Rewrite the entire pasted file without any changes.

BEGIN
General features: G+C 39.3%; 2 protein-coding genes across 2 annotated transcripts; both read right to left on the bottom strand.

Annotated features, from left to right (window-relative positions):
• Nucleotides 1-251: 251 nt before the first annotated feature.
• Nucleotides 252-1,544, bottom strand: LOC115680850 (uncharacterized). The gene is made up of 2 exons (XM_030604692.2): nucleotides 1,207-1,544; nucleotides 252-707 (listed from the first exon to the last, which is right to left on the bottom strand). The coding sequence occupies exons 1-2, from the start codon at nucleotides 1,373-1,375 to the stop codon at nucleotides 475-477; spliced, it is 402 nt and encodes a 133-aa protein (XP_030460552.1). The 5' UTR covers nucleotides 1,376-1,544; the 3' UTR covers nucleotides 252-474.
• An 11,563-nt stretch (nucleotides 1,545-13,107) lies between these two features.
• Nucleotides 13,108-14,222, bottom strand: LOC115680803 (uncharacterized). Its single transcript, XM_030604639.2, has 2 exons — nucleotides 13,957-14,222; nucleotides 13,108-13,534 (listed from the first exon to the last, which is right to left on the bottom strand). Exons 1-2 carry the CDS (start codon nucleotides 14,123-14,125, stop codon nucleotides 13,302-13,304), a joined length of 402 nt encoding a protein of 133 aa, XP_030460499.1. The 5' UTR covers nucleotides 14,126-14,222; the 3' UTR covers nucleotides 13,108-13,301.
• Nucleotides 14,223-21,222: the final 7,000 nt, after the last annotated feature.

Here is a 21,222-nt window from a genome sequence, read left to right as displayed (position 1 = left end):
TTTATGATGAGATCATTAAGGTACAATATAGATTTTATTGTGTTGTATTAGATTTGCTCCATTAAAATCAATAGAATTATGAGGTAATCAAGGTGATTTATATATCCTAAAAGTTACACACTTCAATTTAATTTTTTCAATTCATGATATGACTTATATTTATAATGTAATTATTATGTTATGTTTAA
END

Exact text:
General features: G+C 39.3%; 2 protein-coding genes across 2 annotated transcripts; both read right to left on the bottom strand.

Annotated features, from left to right (window-relative positions):
• Nucleotides 1-251: 251 nt before the first annotated feature.
• Nucleotides 252-1,544, bottom strand: LOC115680850 (uncharacterized). The gene is made up of 2 exons (XM_030604692.2): nucleotides 1,207-1,544; nucleotides 252-707 (listed from the first exon to the last, which is right to left on the bottom strand). The coding sequence occupies exons 1-2, from the start codon at nucleotides 1,373-1,375 to the stop codon at nucleotides 475-477; spliced, it is 402 nt and encodes a 133-aa protein (XP_030460552.1). The 5' UTR covers nucleotides 1,376-1,544; the 3' UTR covers nucleotides 252-474.
• An 11,563-nt stretch (nucleotides 1,545-13,107) lies between these two features.
• Nucleotides 13,108-14,222, bottom strand: LOC115680803 (uncharacterized). Its single transcript, XM_030604639.2, has 2 exons — nucleotides 13,957-14,222; nucleotides 13,108-13,534 (listed from the first exon to the last, which is right to left on the bottom strand). Exons 1-2 carry the CDS (start codon nucleotides 14,123-14,125, stop codon nucleotides 13,302-13,304), a joined length of 402 nt encoding a protein of 133 aa, XP_030460499.1. The 5' UTR covers nucleotides 14,126-14,222; the 3' UTR covers nucleotides 13,108-13,301.
• Nucleotides 14,223-21,222: the final 7,000 nt, after the last annotated feature.

Here is a 21,222-nt window from a genome sequence, read left to right as displayed (position 1 = left end):
TTTATGATGAGATCATTAAGGTACAATATAGATTTTATTGTGTTGTATTAGATTTGCTCCATTAAAATCAATAGAATTATGAGGTAATCAAGGTGATTTATATATCCTAAAAGTTACACACTTCAATTTAATTTTTTCAATTCATGATATGACTTATATTTATAATGTAATTATTATGTTATGTTTAA